Long Span Construction: Try Using Cellular and Castellated Beams

 In Castellated Beams, Cellular Beams

When it comes to planning for a long span construction, it is essential to take advantage of building material that is both durable and structurally sound. The longer building materials need to be lighter weight and yet still be able to sustain whatever material might be installed above it. Factories and warehouses are prime examples of long span construction, where a single, large space is required. However, regardless of what the building construction is for, when it comes to long span steel construction, cellular and castellated beams are an excellent choice and can provide any construction the structural integrity and lighter weight that is desirable for such a building.

What is a Castellated or Cellular Beam?

A castellated or cellular beam starts like any other steel beam. The beam is then cut in half horizontally along a specific pattern (in half-circles, or the top half of a hexagon, for example). With the design cut, the bottom half and top half of the beam are then positioned to create a full cut-out design between the upper and lower portions of the beam. This results in a pattern of full circles, hexagons, or rectangular cutouts.

The top and bottom half of the girder are then welded back together to create a singular piece once again.

What are the Benefits of a Castellated or Cellular Beam?

There are several valuable benefits to either one of these beams, which will help not only in the construction of long span beam structures but also in the construction company as well. For starters, the single beam is stretched further because of the cut design, which means fewer beams may be necessary to complete the project (although if only a single beam is stretched from one side of the building to the other, this may not come into play).

The cut pattern into the beam does help spread out the weight of the beam. This is highly desirable when it comes to a long span steel construction, as any improvement in weight distribution can prove especially beneficial. In fact, castellated beams are recommended when they need to span at least 30 feet. Also, because of the design and the ability to spread out the weight of the beam, fewer supports are required. The reduced number of support beams means more floor space for the warehouse or manufacturing facility to take advantage of. It can prove difficult to design manufacturing equipment around a support pillar, so removing such a pillar will make things easier when setting up the interior of the building.

The steel beam’s central spaces, or webs, also have additional uses. The empty space allows utility lines such as electrical, fiber optics, gas, and others to pass directly through the open webs of the beams. If a building were to use traditional steel girders, the utility lines would be forced to move above or below the girder. In turn, this would either reduce the usable space from floor to ceiling or require the construction to increase several inches per floor to accommodate the utility lines. For high-rises, this can add up to dozens of extra feet of construction simply to accommodate the utility lines.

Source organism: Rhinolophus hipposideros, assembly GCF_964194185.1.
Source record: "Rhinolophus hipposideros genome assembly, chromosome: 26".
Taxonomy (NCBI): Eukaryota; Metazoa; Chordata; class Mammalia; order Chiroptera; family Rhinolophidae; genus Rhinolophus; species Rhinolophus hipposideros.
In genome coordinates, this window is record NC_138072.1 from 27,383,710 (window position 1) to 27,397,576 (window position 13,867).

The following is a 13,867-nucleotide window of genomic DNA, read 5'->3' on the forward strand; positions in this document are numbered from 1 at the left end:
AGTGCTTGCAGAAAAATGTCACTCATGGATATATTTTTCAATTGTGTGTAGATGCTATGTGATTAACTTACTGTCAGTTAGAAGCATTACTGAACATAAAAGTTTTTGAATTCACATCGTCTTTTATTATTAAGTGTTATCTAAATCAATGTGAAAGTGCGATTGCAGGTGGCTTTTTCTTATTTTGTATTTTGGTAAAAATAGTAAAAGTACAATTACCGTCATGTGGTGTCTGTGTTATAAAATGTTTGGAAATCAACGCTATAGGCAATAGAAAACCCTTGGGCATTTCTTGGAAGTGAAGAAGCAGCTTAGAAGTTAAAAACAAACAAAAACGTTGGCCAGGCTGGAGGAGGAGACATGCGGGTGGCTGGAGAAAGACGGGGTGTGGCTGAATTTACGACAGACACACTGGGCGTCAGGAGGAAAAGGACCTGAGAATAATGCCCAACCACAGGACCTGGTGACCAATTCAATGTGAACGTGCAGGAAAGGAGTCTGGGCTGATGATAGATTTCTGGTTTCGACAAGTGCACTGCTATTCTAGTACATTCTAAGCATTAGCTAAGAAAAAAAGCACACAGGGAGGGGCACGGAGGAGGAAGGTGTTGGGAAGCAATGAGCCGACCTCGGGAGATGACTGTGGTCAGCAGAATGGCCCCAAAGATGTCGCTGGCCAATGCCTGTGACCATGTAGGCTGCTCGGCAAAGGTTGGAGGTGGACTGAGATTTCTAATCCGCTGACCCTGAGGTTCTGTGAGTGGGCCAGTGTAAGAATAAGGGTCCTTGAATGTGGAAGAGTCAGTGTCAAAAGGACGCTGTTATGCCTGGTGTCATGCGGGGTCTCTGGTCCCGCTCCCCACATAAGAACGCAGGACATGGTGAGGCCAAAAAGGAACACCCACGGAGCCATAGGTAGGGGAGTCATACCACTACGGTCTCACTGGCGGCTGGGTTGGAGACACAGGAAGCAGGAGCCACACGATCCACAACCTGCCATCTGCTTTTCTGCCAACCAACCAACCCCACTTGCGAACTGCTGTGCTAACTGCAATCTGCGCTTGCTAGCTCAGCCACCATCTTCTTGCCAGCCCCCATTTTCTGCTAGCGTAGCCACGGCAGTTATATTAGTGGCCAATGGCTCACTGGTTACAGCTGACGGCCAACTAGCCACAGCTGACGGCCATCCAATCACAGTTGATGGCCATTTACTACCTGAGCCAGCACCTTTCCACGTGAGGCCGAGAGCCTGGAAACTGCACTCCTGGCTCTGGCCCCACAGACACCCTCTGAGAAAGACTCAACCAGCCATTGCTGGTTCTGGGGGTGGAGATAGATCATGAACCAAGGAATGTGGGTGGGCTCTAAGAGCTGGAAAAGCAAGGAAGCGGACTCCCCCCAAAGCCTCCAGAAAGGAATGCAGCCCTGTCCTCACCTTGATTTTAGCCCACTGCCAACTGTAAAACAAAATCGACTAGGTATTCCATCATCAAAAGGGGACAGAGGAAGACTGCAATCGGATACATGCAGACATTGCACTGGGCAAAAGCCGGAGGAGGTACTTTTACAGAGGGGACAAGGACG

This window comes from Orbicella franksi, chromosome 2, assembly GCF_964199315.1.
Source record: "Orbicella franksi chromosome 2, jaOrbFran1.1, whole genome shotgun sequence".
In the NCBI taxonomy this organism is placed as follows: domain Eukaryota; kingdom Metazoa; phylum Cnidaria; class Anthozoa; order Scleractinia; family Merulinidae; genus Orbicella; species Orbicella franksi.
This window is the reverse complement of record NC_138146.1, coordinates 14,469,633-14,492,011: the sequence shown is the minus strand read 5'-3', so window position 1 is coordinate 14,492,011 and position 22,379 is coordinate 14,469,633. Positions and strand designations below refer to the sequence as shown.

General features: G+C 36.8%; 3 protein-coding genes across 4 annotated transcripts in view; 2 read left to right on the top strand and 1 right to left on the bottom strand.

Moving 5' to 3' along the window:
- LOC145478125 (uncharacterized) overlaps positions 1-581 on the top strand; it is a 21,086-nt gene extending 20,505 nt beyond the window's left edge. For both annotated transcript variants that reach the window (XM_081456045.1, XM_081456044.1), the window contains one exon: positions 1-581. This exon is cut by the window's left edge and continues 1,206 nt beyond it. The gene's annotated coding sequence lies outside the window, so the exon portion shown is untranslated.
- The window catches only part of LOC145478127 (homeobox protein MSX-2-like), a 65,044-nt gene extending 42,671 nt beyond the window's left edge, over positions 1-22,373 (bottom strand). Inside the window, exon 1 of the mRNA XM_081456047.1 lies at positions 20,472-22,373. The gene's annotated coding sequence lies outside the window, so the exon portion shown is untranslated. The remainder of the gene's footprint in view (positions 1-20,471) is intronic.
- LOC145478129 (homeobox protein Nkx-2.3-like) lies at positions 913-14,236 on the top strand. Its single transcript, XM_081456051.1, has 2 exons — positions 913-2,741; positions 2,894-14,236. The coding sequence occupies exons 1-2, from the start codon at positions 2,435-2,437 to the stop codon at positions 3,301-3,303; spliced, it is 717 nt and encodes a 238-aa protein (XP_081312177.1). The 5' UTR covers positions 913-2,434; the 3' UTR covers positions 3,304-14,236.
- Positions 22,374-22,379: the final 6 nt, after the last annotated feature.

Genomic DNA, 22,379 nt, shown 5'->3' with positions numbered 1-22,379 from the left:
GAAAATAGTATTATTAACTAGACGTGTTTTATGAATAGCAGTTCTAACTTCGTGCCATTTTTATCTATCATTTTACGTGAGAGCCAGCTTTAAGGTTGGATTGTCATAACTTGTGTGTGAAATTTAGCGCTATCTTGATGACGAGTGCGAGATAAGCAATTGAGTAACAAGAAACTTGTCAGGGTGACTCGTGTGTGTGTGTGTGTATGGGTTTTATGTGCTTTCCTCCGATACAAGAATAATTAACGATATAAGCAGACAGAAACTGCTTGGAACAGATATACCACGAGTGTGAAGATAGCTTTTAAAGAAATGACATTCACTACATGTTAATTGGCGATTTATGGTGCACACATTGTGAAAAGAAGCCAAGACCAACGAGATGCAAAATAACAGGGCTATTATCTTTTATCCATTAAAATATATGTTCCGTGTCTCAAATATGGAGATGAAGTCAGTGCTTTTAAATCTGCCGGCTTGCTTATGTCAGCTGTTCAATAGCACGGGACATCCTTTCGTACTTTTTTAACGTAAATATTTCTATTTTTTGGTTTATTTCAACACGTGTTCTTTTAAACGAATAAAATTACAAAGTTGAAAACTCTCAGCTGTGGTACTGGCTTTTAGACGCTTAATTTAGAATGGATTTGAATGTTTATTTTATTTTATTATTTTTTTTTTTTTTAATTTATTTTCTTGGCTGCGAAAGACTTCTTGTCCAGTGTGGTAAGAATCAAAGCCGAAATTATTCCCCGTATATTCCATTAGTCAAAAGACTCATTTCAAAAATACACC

By removing the need to accommodate utility lines running above or below the steel girders, a construction company can save a significant amount of money. Not only can the steel beams be cut to size, but the construction will not need to make the necessary accommodations for the utility lines, which means the horizontal support beams and walls and columns can be shorter. All of this means less material is necessary, which is money right back into the pockets of the construction company, all because cellular or castellated beams were used.

Difference between Cellular and Castellated Beams

The difference between cellular and castellated beams is more visual than anything else. It likely will not make a difference unless you plan on having the beams exposed. For a cellular beam, a circular pattern is cut into the beam. This will give you the circle web look within the beam.

On the other hand, a castellated beam uses a squared or hexagonal pattern. The end result is the same: the steel beam is spaced out, and the web openings are created. It’s just the visual design is different.

If you’re not exactly sure which beam type is right for you, the staff here at C-Beams can assist. In some instances, it might be better to have a hexagonal cut based on what you have running through the web openings. Or, if you plan on having some of the beams exposed, you might want to consult with an interior designer to see if they recommend circular or angled openings. One might compliment the rest of the building while the other might contrast. But, again, this is more of a visual difference than anything else. 

So, when you see someone talking about either a cellular steel beam or a castellated steel beam, just know they are talking about the same concept. Both are beneficial for your long span beam construction project. And, at C-Beams, the steel beams can be customized and cut to your exact specifications to make the build easier.

Help With Your Steel Beam Needs

If you’re in the middle of designing a new warehouse, or you’re simply comparing steel beam prices between manufacturers, C-Beams is here to help. Our expert customer service staff is on hand to answer all of your questions. We’re also able to field you with a price quote as well. So, whatever stage of the construction or planning you’re in, there’s never been a better time to contact our staff at C-Beams than right now.

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